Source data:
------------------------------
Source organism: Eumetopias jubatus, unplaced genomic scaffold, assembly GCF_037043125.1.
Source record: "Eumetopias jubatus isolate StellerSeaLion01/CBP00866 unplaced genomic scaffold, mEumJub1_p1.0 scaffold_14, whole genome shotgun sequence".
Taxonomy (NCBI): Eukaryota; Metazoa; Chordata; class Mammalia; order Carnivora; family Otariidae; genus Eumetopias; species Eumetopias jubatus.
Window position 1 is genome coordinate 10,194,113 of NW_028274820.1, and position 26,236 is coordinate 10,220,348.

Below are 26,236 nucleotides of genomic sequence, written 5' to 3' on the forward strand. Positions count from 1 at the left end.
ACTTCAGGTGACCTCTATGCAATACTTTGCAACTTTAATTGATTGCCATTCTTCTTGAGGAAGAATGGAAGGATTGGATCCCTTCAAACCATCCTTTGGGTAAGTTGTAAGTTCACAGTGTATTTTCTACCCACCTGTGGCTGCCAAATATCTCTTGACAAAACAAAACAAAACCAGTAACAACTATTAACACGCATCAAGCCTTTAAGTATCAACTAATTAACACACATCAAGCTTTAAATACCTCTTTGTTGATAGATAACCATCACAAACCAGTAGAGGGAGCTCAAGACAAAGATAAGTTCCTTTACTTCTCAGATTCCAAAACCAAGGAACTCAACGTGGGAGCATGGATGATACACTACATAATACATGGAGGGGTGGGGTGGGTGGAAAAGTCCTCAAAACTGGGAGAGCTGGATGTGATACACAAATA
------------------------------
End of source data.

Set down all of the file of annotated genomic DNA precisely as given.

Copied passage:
Source organism: Eumetopias jubatus, unplaced genomic scaffold, assembly GCF_037043125.1.
Source record: "Eumetopias jubatus isolate StellerSeaLion01/CBP00866 unplaced genomic scaffold, mEumJub1_p1.0 scaffold_14, whole genome shotgun sequence".
Taxonomy (NCBI): Eukaryota; Metazoa; Chordata; class Mammalia; order Carnivora; family Otariidae; genus Eumetopias; species Eumetopias jubatus.
Window position 1 is genome coordinate 10,194,113 of NW_028274820.1, and position 26,236 is coordinate 10,220,348.

Below are 26,236 nucleotides of genomic sequence, written 5' to 3' on the forward strand. Positions count from 1 at the left end.
ACTTCAGGTGACCTCTATGCAATACTTTGCAACTTTAATTGATTGCCATTCTTCTTGAGGAAGAATGGAAGGATTGGATCCCTTCAAACCATCCTTTGGGTAAGTTGTAAGTTCACAGTGTATTTTCTACCCACCTGTGGCTGCCAAATATCTCTTGACAAAACAAAACAAAACCAGTAACAACTATTAACACGCATCAAGCCTTTAAGTATCAACTAATTAACACACATCAAGCTTTAAATACCTCTTTGTTGATAGATAACCATCACAAACCAGTAGAGGGAGCTCAAGACAAAGATAAGTTCCTTTACTTCTCAGATTCCAAAACCAAGGAACTCAACGTGGGAGCATGGATGATACACTACATAATACATGGAGGGGTGGGGTGGGTGGAAAAGTCCTCAAAACTGGGAGAGCTGGATGTGATACACAAATA